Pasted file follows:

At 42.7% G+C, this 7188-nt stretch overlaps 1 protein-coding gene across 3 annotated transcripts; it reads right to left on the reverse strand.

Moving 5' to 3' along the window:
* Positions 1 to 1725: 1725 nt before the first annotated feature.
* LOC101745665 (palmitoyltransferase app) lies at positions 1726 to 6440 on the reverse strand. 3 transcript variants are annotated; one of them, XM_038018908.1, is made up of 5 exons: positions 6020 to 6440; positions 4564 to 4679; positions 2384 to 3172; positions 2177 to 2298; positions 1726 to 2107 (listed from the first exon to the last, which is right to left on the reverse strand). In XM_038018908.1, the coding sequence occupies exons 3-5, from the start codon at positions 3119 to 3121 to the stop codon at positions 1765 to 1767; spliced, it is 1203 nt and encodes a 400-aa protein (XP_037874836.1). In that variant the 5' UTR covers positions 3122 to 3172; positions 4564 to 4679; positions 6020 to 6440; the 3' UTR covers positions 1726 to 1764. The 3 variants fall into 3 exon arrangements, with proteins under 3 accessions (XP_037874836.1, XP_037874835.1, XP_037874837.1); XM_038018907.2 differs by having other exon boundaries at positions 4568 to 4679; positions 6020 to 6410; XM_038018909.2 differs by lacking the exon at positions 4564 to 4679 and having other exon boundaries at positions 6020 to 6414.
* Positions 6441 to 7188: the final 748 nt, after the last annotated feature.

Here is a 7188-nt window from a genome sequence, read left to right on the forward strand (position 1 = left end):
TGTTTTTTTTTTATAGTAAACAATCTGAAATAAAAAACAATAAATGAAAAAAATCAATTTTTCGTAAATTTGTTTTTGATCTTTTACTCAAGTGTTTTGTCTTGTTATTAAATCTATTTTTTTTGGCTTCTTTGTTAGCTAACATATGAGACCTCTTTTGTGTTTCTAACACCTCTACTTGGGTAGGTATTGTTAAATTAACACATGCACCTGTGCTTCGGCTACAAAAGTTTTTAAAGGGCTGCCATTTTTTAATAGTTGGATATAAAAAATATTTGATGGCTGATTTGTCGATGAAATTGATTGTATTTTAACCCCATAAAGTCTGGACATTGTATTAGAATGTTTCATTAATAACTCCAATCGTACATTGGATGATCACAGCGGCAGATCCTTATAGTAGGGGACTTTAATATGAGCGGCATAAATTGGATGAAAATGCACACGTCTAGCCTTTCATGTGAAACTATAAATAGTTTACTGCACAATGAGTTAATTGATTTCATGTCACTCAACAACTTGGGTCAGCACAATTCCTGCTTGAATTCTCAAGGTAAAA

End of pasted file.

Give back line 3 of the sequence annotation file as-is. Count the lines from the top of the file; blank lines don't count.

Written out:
* Positions 1 to 1725: 1725 nt before the first annotated feature.